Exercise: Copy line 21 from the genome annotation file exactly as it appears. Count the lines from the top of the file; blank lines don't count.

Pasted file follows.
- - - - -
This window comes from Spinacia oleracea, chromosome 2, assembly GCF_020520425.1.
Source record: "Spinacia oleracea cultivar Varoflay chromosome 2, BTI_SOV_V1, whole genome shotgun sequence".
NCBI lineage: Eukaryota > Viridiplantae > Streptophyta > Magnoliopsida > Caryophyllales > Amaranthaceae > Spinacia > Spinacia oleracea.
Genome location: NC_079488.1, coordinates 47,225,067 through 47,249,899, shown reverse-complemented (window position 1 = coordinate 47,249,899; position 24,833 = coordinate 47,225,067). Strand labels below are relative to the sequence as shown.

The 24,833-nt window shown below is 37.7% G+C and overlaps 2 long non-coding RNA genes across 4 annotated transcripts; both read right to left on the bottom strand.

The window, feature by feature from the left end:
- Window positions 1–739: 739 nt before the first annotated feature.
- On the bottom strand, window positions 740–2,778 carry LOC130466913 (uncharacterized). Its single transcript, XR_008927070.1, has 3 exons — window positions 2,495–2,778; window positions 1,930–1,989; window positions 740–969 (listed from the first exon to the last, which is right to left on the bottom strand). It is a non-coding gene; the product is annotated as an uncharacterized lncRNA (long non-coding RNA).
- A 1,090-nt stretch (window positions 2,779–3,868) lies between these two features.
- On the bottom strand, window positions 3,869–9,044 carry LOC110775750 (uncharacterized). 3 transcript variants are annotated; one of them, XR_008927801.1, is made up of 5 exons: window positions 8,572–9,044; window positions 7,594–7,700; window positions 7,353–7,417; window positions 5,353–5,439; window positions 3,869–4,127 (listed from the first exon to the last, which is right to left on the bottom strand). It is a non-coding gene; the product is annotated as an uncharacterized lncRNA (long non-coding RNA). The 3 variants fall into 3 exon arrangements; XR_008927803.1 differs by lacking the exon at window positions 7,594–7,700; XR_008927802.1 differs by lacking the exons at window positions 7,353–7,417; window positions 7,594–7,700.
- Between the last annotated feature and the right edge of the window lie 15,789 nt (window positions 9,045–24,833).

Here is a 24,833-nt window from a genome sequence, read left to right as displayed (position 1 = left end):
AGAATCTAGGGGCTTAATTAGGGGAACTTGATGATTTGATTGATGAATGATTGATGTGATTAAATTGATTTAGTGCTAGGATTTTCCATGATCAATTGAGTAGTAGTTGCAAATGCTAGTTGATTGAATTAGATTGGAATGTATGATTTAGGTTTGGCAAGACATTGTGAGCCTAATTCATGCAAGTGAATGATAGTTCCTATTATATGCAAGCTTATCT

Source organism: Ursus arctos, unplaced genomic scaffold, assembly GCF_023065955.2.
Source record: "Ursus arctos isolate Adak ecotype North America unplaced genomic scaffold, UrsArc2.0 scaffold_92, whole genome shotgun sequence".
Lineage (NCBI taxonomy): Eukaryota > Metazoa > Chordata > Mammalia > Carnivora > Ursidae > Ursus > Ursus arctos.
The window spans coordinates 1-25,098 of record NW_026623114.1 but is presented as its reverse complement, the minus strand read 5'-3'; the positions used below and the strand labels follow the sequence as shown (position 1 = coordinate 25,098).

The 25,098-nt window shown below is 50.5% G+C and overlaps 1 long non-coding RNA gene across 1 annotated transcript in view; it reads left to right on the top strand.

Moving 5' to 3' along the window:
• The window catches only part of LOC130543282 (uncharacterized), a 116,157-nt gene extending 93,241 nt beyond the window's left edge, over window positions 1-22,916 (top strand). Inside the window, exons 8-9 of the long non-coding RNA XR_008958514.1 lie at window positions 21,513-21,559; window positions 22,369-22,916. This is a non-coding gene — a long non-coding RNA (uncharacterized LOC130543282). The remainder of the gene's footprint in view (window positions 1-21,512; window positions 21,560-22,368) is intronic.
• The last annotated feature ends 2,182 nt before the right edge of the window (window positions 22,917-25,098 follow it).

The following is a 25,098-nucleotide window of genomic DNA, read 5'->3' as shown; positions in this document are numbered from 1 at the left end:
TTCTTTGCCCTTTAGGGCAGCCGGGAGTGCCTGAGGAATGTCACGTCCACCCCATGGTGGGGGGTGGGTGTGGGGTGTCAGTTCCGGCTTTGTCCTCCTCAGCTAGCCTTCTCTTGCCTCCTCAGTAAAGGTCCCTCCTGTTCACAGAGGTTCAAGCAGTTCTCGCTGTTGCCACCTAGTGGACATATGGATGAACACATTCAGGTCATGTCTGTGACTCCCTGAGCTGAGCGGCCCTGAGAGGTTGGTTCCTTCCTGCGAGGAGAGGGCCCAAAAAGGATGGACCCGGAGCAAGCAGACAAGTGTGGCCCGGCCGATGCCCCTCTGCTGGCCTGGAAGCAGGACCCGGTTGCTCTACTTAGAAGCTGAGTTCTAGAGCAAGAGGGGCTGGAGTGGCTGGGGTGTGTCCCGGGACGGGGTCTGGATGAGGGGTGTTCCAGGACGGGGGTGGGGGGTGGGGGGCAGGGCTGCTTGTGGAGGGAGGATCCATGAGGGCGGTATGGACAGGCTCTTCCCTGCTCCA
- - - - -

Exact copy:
• The last annotated feature ends 2,182 nt before the right edge of the window (window positions 22,917-25,098 follow it).